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Could L.A. City Controller Kenneth Mejia have done more to save his nominee?

Good morning, and welcome to L.A. on the Record — our City Hall newsletter. It’s David Zahniser, with a little help from Dakota Smith, taking stock of the drama at City Hall from the past week.

If anyone on the Los Angeles City Council should have been a reliable ally for City Controller Kenneth Mejia last week, it was Councilmember Eunisses Hernandez.

Hernandez and Mejia occupy the leftmost end of the political spectrum at City Hall, sharing similar views on homelessness, police spending and other topics. Both took office in December, weeks after vanquishing seasoned elected officials.

But when Mejia was looking to put Jamie York, president of the Reseda Neighborhood Council, on the city’s Ethics Commission, he didn’t call up Hernandez for help with that crucial appointment in the days before the vote.

Hernandez is now expressing regret over her vote to reject Mejia’s appointee, saying she had her hands full with another major issue during the Aug. 18 council meeting. At the same time, she told The Times it would be good if Mejia provided more introductions the next time he submits an Ethics Commission nominee.

“We didn’t have anybody reach out to us” on York’s appointment, she said. “I think it’s important to over-communicate in these spaces, especially if it’s a priority of yours. If [something is] a priority of mine, I’ve got to make sure I’ll talk to everybody I think will have an impact on my decision.”

The uproar over the council’s unanimous rejection of York has triggered an array of questions. Among them: Did council members fall short by failing to go to Mejia with their concerns? Or should Mejia have done more to reach out to them, shoring up support for his nominee?

In the days since York’s nomination was shot down, members of the City Council have defended their vote, citing her past work as a campaign fundraiser and her advocacy on changes to the city’s lobbying ordinance — particularly as it relates to labor unions. Some have also complained that Mejia’s team showed little interest in corralling votes.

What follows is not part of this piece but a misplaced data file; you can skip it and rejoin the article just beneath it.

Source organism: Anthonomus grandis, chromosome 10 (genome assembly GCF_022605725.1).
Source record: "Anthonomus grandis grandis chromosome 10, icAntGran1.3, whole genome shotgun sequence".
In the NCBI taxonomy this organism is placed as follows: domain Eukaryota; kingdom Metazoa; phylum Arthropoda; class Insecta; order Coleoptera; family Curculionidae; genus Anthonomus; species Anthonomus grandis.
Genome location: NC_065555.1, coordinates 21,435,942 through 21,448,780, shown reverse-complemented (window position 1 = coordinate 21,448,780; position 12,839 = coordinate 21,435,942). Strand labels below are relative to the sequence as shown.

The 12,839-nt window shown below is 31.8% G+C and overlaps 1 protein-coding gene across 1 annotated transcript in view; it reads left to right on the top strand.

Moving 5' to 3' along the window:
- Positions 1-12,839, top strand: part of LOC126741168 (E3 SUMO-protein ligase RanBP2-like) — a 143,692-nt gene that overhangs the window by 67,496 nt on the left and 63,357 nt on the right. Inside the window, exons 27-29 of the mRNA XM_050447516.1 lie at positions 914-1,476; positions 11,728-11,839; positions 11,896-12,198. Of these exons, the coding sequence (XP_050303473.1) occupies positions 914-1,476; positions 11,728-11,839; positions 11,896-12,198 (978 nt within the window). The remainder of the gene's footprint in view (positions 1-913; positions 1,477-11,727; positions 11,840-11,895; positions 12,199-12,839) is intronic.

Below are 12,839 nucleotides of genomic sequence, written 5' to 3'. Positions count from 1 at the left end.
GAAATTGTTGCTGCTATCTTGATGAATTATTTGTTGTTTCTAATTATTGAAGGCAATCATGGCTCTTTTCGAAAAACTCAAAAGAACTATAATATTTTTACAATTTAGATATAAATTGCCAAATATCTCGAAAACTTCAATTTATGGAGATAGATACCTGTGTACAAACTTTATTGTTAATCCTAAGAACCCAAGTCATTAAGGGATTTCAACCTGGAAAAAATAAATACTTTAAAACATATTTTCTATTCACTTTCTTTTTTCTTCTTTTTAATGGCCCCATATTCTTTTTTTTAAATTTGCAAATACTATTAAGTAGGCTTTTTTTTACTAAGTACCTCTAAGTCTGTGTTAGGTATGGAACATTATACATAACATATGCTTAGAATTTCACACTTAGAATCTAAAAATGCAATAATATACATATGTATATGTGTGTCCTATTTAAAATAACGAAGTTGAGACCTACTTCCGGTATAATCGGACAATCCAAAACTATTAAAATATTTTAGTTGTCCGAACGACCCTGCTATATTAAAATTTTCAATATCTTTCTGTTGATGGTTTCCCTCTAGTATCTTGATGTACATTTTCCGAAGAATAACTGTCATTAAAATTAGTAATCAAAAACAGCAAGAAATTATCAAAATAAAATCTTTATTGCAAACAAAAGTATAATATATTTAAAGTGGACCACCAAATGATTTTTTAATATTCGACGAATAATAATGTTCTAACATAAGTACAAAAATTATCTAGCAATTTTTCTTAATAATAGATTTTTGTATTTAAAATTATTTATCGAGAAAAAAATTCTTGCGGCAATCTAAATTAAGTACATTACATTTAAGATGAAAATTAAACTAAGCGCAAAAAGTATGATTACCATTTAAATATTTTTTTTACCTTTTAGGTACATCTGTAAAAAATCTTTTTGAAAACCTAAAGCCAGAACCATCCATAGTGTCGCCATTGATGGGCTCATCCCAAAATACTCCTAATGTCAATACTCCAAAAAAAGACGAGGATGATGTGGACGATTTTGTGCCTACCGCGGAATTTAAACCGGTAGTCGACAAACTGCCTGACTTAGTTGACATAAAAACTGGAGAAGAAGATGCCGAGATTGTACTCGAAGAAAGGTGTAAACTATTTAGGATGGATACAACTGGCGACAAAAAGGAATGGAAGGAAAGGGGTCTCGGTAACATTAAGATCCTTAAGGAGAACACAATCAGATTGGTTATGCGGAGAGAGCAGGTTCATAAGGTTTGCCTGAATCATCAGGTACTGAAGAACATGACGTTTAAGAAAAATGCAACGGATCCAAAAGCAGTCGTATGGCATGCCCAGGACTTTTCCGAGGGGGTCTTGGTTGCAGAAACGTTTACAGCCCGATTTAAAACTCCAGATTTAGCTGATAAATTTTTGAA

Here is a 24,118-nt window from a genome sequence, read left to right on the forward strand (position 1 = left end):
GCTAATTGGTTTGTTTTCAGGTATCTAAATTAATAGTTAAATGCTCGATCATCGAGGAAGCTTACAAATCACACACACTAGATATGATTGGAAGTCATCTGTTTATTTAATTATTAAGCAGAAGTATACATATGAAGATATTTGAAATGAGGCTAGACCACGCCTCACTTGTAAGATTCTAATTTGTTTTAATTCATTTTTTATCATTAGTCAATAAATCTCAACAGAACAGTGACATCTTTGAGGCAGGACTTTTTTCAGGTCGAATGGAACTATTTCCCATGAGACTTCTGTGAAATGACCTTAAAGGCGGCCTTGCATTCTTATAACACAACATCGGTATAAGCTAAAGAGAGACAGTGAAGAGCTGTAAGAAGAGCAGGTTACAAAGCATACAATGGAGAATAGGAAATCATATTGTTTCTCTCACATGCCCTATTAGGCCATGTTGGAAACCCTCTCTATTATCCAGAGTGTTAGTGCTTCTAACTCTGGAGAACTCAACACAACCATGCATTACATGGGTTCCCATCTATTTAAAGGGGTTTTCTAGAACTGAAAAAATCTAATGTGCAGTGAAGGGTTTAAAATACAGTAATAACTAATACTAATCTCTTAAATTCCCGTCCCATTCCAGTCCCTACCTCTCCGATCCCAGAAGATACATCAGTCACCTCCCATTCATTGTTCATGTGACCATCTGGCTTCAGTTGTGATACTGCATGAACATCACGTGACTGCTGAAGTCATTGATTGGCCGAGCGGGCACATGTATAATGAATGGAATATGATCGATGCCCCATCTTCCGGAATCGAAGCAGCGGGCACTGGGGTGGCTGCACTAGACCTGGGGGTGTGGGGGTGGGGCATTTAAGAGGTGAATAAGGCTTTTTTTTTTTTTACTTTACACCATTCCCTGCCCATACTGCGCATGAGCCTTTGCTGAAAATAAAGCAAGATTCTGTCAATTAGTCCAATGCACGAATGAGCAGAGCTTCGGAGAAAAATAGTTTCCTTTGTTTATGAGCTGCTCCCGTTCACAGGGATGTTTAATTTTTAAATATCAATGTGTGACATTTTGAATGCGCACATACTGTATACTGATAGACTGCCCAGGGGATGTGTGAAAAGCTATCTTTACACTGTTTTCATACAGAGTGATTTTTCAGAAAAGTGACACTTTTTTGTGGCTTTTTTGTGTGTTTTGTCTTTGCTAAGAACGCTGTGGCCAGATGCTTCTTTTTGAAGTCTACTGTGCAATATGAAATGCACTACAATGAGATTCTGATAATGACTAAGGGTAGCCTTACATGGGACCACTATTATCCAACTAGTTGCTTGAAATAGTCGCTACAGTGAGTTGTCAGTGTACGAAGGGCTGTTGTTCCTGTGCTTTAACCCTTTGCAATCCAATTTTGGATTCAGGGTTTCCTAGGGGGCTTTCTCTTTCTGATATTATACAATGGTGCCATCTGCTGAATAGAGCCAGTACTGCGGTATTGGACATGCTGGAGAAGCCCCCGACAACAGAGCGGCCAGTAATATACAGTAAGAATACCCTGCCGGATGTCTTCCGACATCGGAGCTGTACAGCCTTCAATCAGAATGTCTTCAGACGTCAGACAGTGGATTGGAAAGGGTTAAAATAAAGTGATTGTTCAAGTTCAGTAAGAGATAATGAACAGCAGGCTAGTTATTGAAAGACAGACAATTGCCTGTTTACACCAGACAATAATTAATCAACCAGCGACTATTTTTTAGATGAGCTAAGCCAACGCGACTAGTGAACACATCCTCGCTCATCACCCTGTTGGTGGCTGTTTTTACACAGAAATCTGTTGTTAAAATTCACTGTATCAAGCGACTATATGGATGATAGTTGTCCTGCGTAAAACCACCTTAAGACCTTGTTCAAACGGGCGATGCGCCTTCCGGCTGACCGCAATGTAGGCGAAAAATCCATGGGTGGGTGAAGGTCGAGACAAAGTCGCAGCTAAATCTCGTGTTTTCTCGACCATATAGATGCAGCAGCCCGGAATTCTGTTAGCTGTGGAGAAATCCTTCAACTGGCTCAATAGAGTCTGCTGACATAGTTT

“Inexplicably, the controller did not, to my knowledge, consult with councilmembers before choosing his nominee, or speak with councilmembers to advocate for her,” Council President Paul Krekorian said in a statement. “The nomination was unanimously disapproved by members who have a wide range of viewpoints, and the controller simply made no effort to address any member’s questions or concerns.”

Councilmember Marqueece Harris-Dawson, who is part of the council’s leadership team, offered a similar take, saying through an aide that Mejia’s team did not contact his office to discuss his ethics pick.

“Most people that I vote for, I can do so with confidence, because I know them. I know their record, I know what they’re about,” Harris-Dawson said this week. “That wasn’t the case with this.”

Mejia declined a request from The Times to discuss York’s nomination on Friday. Instead, a spokesperson for Mejia said in a pair of emails that the office followed the proper protocol by sending a letter about York’s nomination to the city clerk, which was uploaded to the public council file.

Diana Chang, a Mejia spokesperson, said in her email that York deserved a full hearing, in order to ensure that the conversation around her appointment was “public, not private.” Instead, the nomination was “blocked by a corrupt, last minute, backroom deal,” Chang said.

“Council members are attempting to excuse typical back-room dealing behavior by accusing our office of failing to follow procedure. But we didn’t do anything wrong. The City Council did. A majority of council members clearly ceded their role to special interests focused on limiting transparency and accountability in our local government,” she said.

Chang said that her office offered Krekorian a chance to speak with York in a June 30 email. That email, written by a Mejia staffer, was addressed to City Clerk Holly Wolcott, with a copy also sent to Krekorian’s general office inbox.